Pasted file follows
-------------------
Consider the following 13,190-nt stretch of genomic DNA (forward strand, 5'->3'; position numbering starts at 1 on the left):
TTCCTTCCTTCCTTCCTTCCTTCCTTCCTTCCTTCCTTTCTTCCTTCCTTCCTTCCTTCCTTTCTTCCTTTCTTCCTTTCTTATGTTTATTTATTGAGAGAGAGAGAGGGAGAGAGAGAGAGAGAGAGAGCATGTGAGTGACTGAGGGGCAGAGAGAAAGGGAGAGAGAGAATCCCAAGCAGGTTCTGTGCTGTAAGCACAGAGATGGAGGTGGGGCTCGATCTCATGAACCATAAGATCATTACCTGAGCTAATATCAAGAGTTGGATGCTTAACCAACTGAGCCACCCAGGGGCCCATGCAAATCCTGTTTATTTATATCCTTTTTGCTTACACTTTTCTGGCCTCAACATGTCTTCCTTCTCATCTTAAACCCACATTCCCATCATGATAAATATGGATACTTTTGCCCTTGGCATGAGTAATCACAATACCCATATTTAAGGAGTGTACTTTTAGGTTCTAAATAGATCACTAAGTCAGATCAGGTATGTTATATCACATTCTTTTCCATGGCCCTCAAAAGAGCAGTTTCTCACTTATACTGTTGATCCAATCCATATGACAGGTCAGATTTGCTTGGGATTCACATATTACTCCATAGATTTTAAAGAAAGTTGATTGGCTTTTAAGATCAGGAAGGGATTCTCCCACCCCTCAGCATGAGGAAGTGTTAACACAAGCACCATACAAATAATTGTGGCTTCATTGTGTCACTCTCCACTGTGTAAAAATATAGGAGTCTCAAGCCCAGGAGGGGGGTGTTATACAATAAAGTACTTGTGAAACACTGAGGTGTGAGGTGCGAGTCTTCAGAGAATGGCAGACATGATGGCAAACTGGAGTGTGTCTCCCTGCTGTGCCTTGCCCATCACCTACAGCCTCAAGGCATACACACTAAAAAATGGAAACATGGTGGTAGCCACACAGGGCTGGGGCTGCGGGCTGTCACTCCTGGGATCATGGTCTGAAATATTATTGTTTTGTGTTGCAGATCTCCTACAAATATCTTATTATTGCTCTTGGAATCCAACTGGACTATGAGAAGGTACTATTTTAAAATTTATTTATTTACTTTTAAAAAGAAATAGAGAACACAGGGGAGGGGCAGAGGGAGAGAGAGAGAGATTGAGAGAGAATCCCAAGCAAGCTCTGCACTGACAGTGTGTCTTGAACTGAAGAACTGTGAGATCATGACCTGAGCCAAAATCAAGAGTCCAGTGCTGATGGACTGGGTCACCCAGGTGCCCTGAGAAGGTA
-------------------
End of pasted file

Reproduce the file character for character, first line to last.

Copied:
Consider the following 13,190-nt stretch of genomic DNA (forward strand, 5'->3'; position numbering starts at 1 on the left):
TTCCTTCCTTCCTTCCTTCCTTCCTTCCTTCCTTCCTTTCTTCCTTCCTTCCTTCCTTCCTTTCTTCCTTTCTTCCTTTCTTATGTTTATTTATTGAGAGAGAGAGAGGGAGAGAGAGAGAGAGAGAGAGCATGTGAGTGACTGAGGGGCAGAGAGAAAGGGAGAGAGAGAATCCCAAGCAGGTTCTGTGCTGTAAGCACAGAGATGGAGGTGGGGCTCGATCTCATGAACCATAAGATCATTACCTGAGCTAATATCAAGAGTTGGATGCTTAACCAACTGAGCCACCCAGGGGCCCATGCAAATCCTGTTTATTTATATCCTTTTTGCTTACACTTTTCTGGCCTCAACATGTCTTCCTTCTCATCTTAAACCCACATTCCCATCATGATAAATATGGATACTTTTGCCCTTGGCATGAGTAATCACAATACCCATATTTAAGGAGTGTACTTTTAGGTTCTAAATAGATCACTAAGTCAGATCAGGTATGTTATATCACATTCTTTTCCATGGCCCTCAAAAGAGCAGTTTCTCACTTATACTGTTGATCCAATCCATATGACAGGTCAGATTTGCTTGGGATTCACATATTACTCCATAGATTTTAAAGAAAGTTGATTGGCTTTTAAGATCAGGAAGGGATTCTCCCACCCCTCAGCATGAGGAAGTGTTAACACAAGCACCATACAAATAATTGTGGCTTCATTGTGTCACTCTCCACTGTGTAAAAATATAGGAGTCTCAAGCCCAGGAGGGGGGTGTTATACAATAAAGTACTTGTGAAACACTGAGGTGTGAGGTGCGAGTCTTCAGAGAATGGCAGACATGATGGCAAACTGGAGTGTGTCTCCCTGCTGTGCCTTGCCCATCACCTACAGCCTCAAGGCATACACACTAAAAAATGGAAACATGGTGGTAGCCACACAGGGCTGGGGCTGCGGGCTGTCACTCCTGGGATCATGGTCTGAAATATTATTGTTTTGTGTTGCAGATCTCCTACAAATATCTTATTATTGCTCTTGGAATCCAACTGGACTATGAGAAGGTACTATTTTAAAATTTATTTATTTACTTTTAAAAAGAAATAGAGAACACAGGGGAGGGGCAGAGGGAGAGAGAGAGAGATTGAGAGAGAATCCCAAGCAAGCTCTGCACTGACAGTGTGTCTTGAACTGAAGAACTGTGAGATCATGACCTGAGCCAAAATCAAGAGTCCAGTGCTGATGGACTGGGTCACCCAGGTGCCCTGAGAAGGTA